Each came to ApprenticeRamp via a different path: Zach because he took a 1L course on “reinventing the legal profession,” Shanique because she’d worked for the Fed before law school and thus had an interest in banking, and Stephanie because she’d always been interested in contract drafting but the contracts courses in law school “felt like it was in a box” and wasn’t practical.

What’s a “typical” day?

First, understanding what the client is looking for in contract analysis, then learning how to become expert at what you’re asked to do. Many days also involve a dose of “rounds”—modeled after the medical student/hospital residency custom, where students learn from senior experts, and/or meetings with potential and current clients.

You get to meet with clients? Really?

Yes, starting just six to eight weeks into the program, Stephanie was joining pitches to customers, which she notes drily “is probably not what the typical new associate gets.” And: “I feel as though I’ve learned so much in just 5 to 6 months; I’ve had opportunities other people haven’t.”

What do you want people to know about the experience? In no particular order, but as they responded:

  1. How quickly you learn about contracts; you get constant feedback through the system.
  2. The available resources “amazing; I felt like I learned more about contracts in my first two weeks at OnRamp than in all my past internships put together.”
  3. Metrics are terrific; you can see your performance and track it in real time. “In other positions you wouldn’t get such rigorous feedback all the time.”
  4. The organization seems “extremely forward-looking, not just in use of technology, but the way it goes about its business.”  It’s a very flat structure; people are encouraged to find their own talent and then nurture it, which is “foreign to law firms, where you’re expected to do a certain type of work until maybe somebody realizes you have another skill.”
  5. “Law firms engage in very short-term thinking [in terms of their business model] but OnRamp is trying to be creative and open to solving problems to meet client needs using any tools and means they can come up with.”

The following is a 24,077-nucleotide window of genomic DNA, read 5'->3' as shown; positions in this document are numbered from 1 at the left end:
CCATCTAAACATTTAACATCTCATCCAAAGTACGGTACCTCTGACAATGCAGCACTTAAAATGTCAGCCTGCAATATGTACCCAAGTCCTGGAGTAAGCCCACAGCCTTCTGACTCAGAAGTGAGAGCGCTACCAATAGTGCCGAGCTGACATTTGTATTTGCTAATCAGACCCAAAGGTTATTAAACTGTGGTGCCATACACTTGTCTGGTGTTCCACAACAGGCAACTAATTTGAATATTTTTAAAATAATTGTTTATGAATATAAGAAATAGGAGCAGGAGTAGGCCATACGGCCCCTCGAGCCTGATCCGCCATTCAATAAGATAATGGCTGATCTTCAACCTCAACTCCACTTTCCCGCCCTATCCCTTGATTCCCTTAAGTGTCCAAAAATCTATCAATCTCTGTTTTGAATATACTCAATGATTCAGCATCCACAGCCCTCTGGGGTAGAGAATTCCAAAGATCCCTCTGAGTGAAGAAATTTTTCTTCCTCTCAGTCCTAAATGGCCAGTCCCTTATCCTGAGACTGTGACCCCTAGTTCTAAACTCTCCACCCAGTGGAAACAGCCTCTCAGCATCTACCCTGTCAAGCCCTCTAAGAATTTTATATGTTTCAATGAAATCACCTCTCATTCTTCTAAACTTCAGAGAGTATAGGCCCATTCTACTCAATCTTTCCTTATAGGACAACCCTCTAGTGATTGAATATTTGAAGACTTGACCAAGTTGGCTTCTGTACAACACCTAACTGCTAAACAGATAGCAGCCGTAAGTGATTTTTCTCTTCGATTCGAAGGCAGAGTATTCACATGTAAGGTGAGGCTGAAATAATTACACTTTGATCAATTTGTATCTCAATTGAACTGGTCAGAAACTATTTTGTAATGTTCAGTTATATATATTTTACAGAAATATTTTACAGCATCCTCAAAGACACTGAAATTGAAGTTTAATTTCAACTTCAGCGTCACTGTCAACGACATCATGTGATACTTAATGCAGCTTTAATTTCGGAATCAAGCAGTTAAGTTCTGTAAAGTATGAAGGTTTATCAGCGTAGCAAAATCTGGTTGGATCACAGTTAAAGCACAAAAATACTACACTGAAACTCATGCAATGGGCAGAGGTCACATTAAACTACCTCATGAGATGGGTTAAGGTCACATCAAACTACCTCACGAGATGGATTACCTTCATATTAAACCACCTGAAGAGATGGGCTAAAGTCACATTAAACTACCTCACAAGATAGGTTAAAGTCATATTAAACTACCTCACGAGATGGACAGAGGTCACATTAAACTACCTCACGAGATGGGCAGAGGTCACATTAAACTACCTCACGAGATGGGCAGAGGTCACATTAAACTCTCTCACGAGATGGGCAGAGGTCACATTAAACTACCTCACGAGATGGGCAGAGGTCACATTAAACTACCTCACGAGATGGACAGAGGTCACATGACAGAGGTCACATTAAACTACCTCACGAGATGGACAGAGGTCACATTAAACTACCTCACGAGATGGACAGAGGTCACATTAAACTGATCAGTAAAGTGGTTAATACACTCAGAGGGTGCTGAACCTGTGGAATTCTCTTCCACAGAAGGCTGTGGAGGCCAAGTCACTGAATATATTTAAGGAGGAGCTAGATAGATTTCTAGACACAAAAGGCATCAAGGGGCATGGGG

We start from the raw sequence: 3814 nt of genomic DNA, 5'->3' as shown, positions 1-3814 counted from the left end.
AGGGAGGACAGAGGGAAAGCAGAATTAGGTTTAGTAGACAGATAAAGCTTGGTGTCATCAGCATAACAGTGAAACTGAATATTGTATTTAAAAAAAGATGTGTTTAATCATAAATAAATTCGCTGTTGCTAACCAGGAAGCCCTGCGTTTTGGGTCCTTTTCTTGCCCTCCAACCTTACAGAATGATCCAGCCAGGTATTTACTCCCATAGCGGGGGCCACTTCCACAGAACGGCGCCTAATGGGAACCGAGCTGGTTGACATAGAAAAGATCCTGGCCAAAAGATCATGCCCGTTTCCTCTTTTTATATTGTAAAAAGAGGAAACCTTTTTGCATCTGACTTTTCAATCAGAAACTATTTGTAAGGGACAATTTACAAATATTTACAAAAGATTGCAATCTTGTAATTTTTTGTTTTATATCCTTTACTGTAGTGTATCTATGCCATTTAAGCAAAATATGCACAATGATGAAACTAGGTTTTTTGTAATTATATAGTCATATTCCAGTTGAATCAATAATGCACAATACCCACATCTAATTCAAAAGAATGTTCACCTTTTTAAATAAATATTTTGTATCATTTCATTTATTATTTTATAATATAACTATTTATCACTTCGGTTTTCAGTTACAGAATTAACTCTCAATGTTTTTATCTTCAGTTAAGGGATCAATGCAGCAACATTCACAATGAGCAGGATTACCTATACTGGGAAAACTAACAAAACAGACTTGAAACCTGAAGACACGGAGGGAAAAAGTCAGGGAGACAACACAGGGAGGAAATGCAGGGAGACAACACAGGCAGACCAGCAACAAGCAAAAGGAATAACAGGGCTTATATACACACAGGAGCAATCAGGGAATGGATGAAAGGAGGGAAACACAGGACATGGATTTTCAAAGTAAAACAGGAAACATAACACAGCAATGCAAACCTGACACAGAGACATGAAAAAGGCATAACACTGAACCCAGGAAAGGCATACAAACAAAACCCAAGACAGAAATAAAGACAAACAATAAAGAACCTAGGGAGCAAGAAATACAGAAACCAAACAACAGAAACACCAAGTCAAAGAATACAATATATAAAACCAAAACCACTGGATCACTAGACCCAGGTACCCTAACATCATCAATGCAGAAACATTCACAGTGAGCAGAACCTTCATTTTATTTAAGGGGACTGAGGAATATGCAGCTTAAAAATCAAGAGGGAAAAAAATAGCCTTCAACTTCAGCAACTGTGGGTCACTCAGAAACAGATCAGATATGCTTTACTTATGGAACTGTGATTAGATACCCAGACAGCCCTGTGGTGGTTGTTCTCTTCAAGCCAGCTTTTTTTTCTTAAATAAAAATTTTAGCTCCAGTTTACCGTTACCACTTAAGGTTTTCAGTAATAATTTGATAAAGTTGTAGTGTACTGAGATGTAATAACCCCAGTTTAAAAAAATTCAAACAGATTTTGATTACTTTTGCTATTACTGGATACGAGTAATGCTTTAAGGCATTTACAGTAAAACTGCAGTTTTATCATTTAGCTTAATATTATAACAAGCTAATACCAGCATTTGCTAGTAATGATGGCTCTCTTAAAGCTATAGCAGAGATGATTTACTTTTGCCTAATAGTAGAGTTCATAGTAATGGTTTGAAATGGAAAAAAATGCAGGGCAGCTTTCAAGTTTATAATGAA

6. “One thing you don’t learn in law school but is really important in this role is knowing more about the business of law. [This was music to my ears.] You also learn things at OnRamp like project management: Creating a project plan, creating and sequencing tasks for a project, assigning resources to achieve those tasks. It’s not just substantive law.”
  7. Zach stresses how “dense the learning environment is,” as compared to law school where “you get essentially no feedback until maybe the end of the semester.”  This adds up:  “Find me a law firm that’s invested enough in their associates to put them in front of the deputy GC of a major bank.”

Talk about attrition among the apprentices: Do you see people drop out? Has anyone said, “this just isn’t for me?”

(They have to think about this.) Finally, “somebody left within two months because they got their dream job offer elsewhere.” Then they qualify it: “I think; not sure. But nobody has ever said, ‘this isn’t for me.'”

[Let’s pause, shall we, and compare that with the reactions of three typical junior associates in law firms. No need to tarry on this thought lest it interfere with your digestion.—Bruce]

What’s the reaction of your peers? Of your law schools? (On this they are extremely voluble.)

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